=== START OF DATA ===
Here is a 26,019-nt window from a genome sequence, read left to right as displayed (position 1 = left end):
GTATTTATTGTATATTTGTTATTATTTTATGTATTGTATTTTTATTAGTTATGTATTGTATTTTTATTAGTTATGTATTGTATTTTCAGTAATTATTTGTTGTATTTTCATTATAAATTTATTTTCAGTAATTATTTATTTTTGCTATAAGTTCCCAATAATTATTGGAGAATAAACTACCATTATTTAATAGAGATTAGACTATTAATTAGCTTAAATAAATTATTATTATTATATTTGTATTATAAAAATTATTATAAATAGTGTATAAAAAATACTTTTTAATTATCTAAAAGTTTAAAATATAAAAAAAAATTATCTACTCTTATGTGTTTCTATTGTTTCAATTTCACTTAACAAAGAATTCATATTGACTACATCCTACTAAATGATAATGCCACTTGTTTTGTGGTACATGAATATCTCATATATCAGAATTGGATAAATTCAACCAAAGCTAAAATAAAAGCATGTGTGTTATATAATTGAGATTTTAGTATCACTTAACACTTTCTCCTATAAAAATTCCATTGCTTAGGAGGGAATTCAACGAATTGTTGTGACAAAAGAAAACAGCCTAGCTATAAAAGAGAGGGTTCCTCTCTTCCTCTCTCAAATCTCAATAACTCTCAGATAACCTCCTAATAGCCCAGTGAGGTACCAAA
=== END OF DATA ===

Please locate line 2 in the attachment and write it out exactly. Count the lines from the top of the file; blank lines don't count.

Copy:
GTATTTATTGTATATTTGTTATTATTTTATGTATTGTATTTTTATTAGTTATGTATTGTATTTTTATTAGTTATGTATTGTATTTTCAGTAATTATTTGTTGTATTTTCATTATAAATTTATTTTCAGTAATTATTTATTTTTGCTATAAGTTCCCAATAATTATTGGAGAATAAACTACCATTATTTAATAGAGATTAGACTATTAATTAGCTTAAATAAATTATTATTATTATATTTGTATTATAAAAATTATTATAAATAGTGTATAAAAAATACTTTTTAATTATCTAAAAGTTTAAAATATAAAAAAAAATTATCTACTCTTATGTGTTTCTATTGTTTCAATTTCACTTAACAAAGAATTCATATTGACTACATCCTACTAAATGATAATGCCACTTGTTTTGTGGTACATGAATATCTCATATATCAGAATTGGATAAATTCAACCAAAGCTAAAATAAAAGCATGTGTGTTATATAATTGAGATTTTAGTATCACTTAACACTTTCTCCTATAAAAATTCCATTGCTTAGGAGGGAATTCAACGAATTGTTGTGACAAAAGAAAACAGCCTAGCTATAAAAGAGAGGGTTCCTCTCTTCCTCTCTCAAATCTCAATAACTCTCAGATAACCTCCTAATAGCCCAGTGAGGTACCAAA